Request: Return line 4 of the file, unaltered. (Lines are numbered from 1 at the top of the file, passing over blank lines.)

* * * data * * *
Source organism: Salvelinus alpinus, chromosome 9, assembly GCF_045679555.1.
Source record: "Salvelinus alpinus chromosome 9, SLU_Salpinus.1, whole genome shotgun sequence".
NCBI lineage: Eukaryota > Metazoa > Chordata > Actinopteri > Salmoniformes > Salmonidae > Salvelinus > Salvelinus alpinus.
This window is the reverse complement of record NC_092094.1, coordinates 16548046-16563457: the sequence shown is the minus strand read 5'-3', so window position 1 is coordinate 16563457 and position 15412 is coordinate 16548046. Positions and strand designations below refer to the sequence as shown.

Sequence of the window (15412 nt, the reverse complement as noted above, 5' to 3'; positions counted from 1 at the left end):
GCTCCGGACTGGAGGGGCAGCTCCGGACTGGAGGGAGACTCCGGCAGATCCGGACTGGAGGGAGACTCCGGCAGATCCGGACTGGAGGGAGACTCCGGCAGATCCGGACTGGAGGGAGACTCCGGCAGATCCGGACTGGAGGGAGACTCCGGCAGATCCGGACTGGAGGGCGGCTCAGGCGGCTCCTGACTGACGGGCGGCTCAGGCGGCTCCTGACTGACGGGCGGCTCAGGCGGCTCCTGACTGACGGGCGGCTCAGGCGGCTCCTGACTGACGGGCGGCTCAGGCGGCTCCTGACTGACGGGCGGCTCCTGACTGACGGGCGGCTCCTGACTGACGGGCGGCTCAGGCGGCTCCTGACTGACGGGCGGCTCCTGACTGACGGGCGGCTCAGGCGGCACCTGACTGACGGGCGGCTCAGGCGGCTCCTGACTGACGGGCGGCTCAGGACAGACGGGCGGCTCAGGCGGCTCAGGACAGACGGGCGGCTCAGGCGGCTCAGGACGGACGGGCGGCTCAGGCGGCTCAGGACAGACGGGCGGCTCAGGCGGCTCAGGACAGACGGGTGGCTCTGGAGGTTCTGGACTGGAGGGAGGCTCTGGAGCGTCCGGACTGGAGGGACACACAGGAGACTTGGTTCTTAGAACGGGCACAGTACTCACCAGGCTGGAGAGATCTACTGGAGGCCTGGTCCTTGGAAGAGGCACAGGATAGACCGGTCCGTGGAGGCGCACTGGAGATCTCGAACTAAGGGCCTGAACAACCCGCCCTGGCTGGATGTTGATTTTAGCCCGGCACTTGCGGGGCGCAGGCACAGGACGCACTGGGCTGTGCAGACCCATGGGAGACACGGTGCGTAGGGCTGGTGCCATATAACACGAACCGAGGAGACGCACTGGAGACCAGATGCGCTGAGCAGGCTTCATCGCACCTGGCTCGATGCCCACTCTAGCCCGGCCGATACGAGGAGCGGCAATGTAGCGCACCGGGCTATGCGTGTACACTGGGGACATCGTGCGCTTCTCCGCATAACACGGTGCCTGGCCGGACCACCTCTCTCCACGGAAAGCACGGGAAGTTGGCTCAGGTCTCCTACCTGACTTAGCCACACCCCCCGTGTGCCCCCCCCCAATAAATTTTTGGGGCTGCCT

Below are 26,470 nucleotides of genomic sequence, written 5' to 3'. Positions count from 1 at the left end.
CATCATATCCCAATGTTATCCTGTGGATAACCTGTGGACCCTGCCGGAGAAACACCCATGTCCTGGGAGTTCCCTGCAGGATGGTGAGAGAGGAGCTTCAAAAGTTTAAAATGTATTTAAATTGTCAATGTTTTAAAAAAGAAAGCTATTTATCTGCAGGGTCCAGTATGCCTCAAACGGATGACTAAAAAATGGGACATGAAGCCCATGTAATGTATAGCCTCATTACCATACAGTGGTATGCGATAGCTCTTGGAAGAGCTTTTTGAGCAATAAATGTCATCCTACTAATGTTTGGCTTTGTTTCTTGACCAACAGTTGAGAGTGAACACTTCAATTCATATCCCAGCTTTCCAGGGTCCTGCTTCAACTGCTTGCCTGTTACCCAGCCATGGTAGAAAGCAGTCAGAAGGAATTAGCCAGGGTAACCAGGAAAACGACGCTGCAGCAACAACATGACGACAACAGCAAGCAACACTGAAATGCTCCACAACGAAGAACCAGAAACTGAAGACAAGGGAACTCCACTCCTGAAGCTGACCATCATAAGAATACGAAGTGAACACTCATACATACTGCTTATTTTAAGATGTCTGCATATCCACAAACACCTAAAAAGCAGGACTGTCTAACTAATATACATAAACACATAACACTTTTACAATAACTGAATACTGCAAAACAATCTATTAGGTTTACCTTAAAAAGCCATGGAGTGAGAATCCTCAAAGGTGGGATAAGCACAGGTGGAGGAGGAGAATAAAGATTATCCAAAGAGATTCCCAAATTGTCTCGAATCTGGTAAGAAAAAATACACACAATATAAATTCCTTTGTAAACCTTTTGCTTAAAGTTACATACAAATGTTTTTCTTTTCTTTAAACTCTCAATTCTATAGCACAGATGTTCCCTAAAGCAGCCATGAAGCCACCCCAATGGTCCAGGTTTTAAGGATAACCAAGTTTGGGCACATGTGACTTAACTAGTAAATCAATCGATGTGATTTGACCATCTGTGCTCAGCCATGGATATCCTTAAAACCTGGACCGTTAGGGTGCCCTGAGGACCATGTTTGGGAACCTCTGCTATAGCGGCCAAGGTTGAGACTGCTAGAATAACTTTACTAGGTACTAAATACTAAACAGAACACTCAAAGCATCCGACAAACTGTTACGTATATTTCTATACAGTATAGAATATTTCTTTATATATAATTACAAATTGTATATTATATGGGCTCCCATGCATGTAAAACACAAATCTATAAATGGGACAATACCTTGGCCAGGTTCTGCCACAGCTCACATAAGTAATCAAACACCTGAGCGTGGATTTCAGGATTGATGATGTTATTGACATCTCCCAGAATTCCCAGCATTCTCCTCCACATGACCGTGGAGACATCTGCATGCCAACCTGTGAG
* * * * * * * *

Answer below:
This window is the reverse complement of record NC_092094.1, coordinates 16548046-16563457: the sequence shown is the minus strand read 5'-3', so window position 1 is coordinate 16563457 and position 15412 is coordinate 16548046. Positions and strand designations below refer to the sequence as shown.